Tuesday, 7 September 2010

The bug bivi

This is a bug bivi; a 'multi-habitat', suitable for a wide variety of insects, plus other small animals.

The Royal Horticultural Society (RHS) and the Wildlife Trusts have teamed up in a drive to encourage more wildlife into our gardens. The partnership supplies information about wildlife habitats and gives ideas for projects. It also sends out a monthly newsletter to interested parties. There are ideas of things to do in two hours (e.g. a bee hotel), or a weekend (e.g. plant a night scented garden), as well as wildlife encouraging habits to develop all year round.

This bug bivi is a simplified version of a weekend project; the Bug Mansion. It is made using a structure of wooden pallets infilled with clay pipes, rocks, bricks, sticks... I love the way they have used an old plastic bat and what looks like a tube for rice cakes. This infilling stuff helps the bivi to keep its structure as it decomposes and settles over time. Into all of the nooks and crannys now goes the 'bedding'; straw, pine cones, hollow plant stems, seed heads; creating all of the damp dark spaces which the bugs and amphibians love to inhabit.

The final step is to cover the pallets with a layer of polythene to keep out the worst of the weather and add a top layer of turf, creating a perfect home for all kinds of bugs and amphibians.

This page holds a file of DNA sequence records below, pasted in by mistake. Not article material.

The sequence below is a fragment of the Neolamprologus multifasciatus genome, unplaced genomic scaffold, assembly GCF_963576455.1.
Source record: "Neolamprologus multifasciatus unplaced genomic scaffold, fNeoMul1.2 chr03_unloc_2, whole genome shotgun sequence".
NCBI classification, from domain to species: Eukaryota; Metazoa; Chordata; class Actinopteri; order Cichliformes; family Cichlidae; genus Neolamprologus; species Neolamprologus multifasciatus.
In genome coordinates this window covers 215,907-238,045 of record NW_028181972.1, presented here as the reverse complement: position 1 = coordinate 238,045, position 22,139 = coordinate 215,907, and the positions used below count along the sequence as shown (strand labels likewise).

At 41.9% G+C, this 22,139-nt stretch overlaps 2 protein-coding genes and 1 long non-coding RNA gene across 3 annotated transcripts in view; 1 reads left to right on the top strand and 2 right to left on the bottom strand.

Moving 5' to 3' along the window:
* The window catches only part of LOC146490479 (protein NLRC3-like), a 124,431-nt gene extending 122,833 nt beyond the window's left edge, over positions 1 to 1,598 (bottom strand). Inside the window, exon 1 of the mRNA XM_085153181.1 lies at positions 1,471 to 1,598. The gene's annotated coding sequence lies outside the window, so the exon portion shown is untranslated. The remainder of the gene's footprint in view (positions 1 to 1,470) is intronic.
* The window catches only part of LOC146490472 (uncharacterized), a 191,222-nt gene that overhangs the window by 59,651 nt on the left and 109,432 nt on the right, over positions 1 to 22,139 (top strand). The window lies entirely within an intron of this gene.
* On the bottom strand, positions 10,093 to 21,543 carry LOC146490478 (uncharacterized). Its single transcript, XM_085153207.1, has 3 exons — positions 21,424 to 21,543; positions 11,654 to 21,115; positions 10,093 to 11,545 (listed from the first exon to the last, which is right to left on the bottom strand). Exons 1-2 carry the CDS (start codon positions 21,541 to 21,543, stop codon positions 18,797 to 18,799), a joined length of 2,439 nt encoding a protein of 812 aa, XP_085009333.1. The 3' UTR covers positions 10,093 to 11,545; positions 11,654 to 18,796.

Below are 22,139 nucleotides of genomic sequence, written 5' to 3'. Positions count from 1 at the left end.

If you want more ideas about how to attract wildlife into your garden, take a look at the Wild about Gardens website, here and see what you can do.

Incidentally, I think this beats all of the sculptures hands down and I'm seriously considering what I can do to attract more wildlife into my garden.


  1. You should consider adding a small pond. It will attract a variety of wildlife.

  2. Ironically, I spent a few hours on Saturday emptying and filling in a pond. We have three and the cats or foxes had punctured the lining of one. We've already patched it once, so it was time for it to go - I just had to wait for the tadpoles to metamorph and the newts to depart.